- "About us". UGA Bioenergy. Retrieved 13 February 2013.
- "Funding". UGA Bioenergy. Retrieved 13 February 2013.
- "UGA Today". University of Georgia. Retrieved 13 February 2013.
- "Southeastern Conference Creates Consortium to Strengthen Academic Programs at SEC Institutions". SEC Digital Network. Retrieved 14 February 2013.
- "SECU". SEC. Retrieved 13 February 2013.
- "SECU: The Academic Initiative of the SEC". SEC Digital Network. Retrieved 13 February 2013.
- "SEC Symposium to address role of Southeast in renewable energy". University of Georgia. Retrieved 13 February 2013.
- "Dean of Students". University of Georgia. Retrieved 18 November 2012.
- "UGAheros.org". UGAheros.org. Retrieved 2012-12-08.
- "UGArelay.org". UGArelay.org. Retrieved 2012-12-08.
- "UGA earns recognition for community service projects". OnlineAthens. Retrieved 3 April 2013.
- "Panhellenic Council".
- "Chapters & Colonies". Alpha Sigma Rho. Retrieved 23 February 2013.
- Joe Mason (2006-11-01). "Frats question building costs". The Red and Black. Retrieved 2012-12-08.
- "UGA in talks to buy out Sigma Chi's lease". Red & Black. Retrieved 23 February 2013.
- "Battalion History". University of Georgia ROTC. Retrieved 3 May 2013.
- "Battalion History". University of Georgia ROTC. Retrieved 3 May 2013.
- "Freshman Programs". UGA SGA. Retrieved 6 January 2013.
- "WUGA: A Tale of a Radio Station". WUGA's 10th Anniversary program guide, August 1997. WUGA. Retrieved 9 February 2013.
- "ABOUT WUGA". WUGA.org. Retrieved 9 February 2013.
- "Princeton Review’s ‘Best College Newspapers’ list". Poynter.rog. Retrieved 9 February 2013.
- "About us". Red & Black. Retrieved 9 February 2013.
- "R&B-TV: Videos". The Red & Black. Retrieved 9 February 2013.
- "Ampersand". The Red & Black. Retrieved 27 February 2013.
- "About". Pre-Med Magazine at UGA. Retrieved 3 May 2013.
- "History". Office of Sustainability. Retrieved 9 February 2013.
- "UGA awards sustainability grants to seven student projects". UGA Today. Retrieved 9 February 2013.
- "Bicycle Facility Study". UGA Architects. Retrieved 9 February 2013.
- "University of Georgia earns LEED Certification". UGA Today. Retrieved 9 February 2013.
- "Building 1516". University of Georgia. Retrieved 9 February 2013.
- "Green between the hedges: UGA hosts SEC sustainability symposium". Red & Black. Retrieved 9 February 2013.
- "Arbor Day Foundation gives UGA its third Tree Campus USA designation". UGA Today. Retrieved 9 February 2013.
- "Select Sustainable Tree Trust to donate $1 million". UGA Today. Retrieved 24 February 2013.
- "National Association of Collegiate Directors of Athletics – Directors Cup".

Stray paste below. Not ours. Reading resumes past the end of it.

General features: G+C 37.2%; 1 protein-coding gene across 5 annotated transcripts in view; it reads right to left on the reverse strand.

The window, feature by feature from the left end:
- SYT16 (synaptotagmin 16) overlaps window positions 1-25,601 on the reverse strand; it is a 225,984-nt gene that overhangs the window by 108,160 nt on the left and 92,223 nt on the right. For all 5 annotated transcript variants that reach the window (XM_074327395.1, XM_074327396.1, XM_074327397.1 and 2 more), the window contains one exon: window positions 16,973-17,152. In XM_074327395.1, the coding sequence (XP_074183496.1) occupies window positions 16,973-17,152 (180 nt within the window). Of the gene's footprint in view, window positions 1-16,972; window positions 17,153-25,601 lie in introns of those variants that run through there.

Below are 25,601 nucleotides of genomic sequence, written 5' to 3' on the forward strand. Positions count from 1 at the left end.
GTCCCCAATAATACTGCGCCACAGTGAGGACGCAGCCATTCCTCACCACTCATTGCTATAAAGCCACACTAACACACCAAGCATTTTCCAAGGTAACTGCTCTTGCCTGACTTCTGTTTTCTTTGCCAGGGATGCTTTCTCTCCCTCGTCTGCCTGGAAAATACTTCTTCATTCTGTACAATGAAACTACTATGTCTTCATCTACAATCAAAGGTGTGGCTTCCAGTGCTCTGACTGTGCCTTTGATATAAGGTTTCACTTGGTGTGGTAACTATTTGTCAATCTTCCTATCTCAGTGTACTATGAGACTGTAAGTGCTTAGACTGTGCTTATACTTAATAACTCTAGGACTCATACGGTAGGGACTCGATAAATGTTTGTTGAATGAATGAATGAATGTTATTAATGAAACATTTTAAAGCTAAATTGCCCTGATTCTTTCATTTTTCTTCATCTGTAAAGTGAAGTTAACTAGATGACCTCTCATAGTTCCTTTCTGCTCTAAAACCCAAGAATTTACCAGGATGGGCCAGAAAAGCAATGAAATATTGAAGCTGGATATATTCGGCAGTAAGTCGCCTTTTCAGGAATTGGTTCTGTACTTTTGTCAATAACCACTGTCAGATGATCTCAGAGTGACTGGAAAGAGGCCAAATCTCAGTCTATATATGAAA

- "The 10 Best College Rivalries". Huffington Post. Retrieved 19 November 2012.
- "UGA Wrestling".
- "The University of Georgia Rowing Club".
- "UGA Hodawgs".[dead link]
- "Jojah Intro". uga.edu. Retrieved December 3, 2010.[dead link]
- "UGA athlete graduation rates continue to edge upward". Online Athens. Retrieved 20 November 2012.
- "THE ECONOMIC IMPACT ON THE STATE OF GEORGIA OF HOSTING THE 1996 SUMMER OLYMPIC GAMES". Selig Center for Economic Growth. The University of Georgia's Terry College of Business. Retrieved 24 February 2013.
- "1996 Olympic Games". Georgia Encyclopedia. Retrieved 24 February 2013.
- "UGA Equestrian Complex". NMN Athletics. Retrieved 24 February 2013.
- "Finding Aid for The 1996 Atlanta Olympic Games at the University of Georgia Collected Papers 1984-2009". UGA Libraries. Retrieved 24 February 2013.
- "Origins of SEC School Colors". SEC Sports Fan. Retrieved 9 February 2013.
- "Georgia Traditions". UGA's GeorgiaDogs.com. Retrieved 9 February 2013.
- "Georgia Traditions". UGA's Georgiadogs. Retrieved 9 February 2013.
- "Sports Illustrated cover page". SportsIllustrated. Retrieved 9 February 2013.
- "History of the Chapel". University of Georgia. Retrieved 9 February 2013.
- "Bells will ring in Athens, across U.S., for Conn. shooting victims". OnlineAthens. Retrieved 24 February 2013.
- "The Arch: A witness to time". University of Georgia. Retrieved 9 February 2013.
- "Glory, glory, old march discovered". University of Georgia. Retrieved 9 February 2013.
- "Alma Mater". Cornell University. Retrieved 9 February 2013.
- 1996 Summer Olympics official report. Volume 1. p. 543.
- 1996 Summer Olympics official report. Volume 3. p. 455.
- "Georgia Traditions". Georgia Dogs. Retrieved 2 December 2012.
- "Ranking the 5 All-Time Greatest Traditions in Georgia Bulldogs Football History". Bleacher Report. Retrieved 9 February 2013.
- "Ranking the 5 All-Time Greatest Traditions in Georgia Bulldogs Football History". BleacherReport. Retrieved 9 February 2013.
- "Points of Pride: Alumni". University of Georgia. Retrieved 26 February 2013.
- "About the Authors". HowStuffWorks.com. Retrieved 1 March 2013.
Further reading 
- Boney, F.N. A Pictorial History of the University of Georgia. Athens, GA: U of Georgia P, 2000
- Johnson, Amanda Georgia as Colony and State. Atlanta, Georgia: Walter W. Brown Publishing Co., 1938, pp. 187, 247, 376, 429–430, 569–570
- Thomas Walter Reed, "Uncle Tom" Reed's Memoir of the University of Georgia. Athens, GA: U. of Georgia P, 1974
- Vince Dooley, History and Reminiscences of the University of Georgia. Athens, GA: U. of Georgia P,
|Wikimedia Commons has media related to: University of Georgia|
- Official website
- Official Athletics website
- "Georgia, University of". Collier's New Encyclopedia. 1921.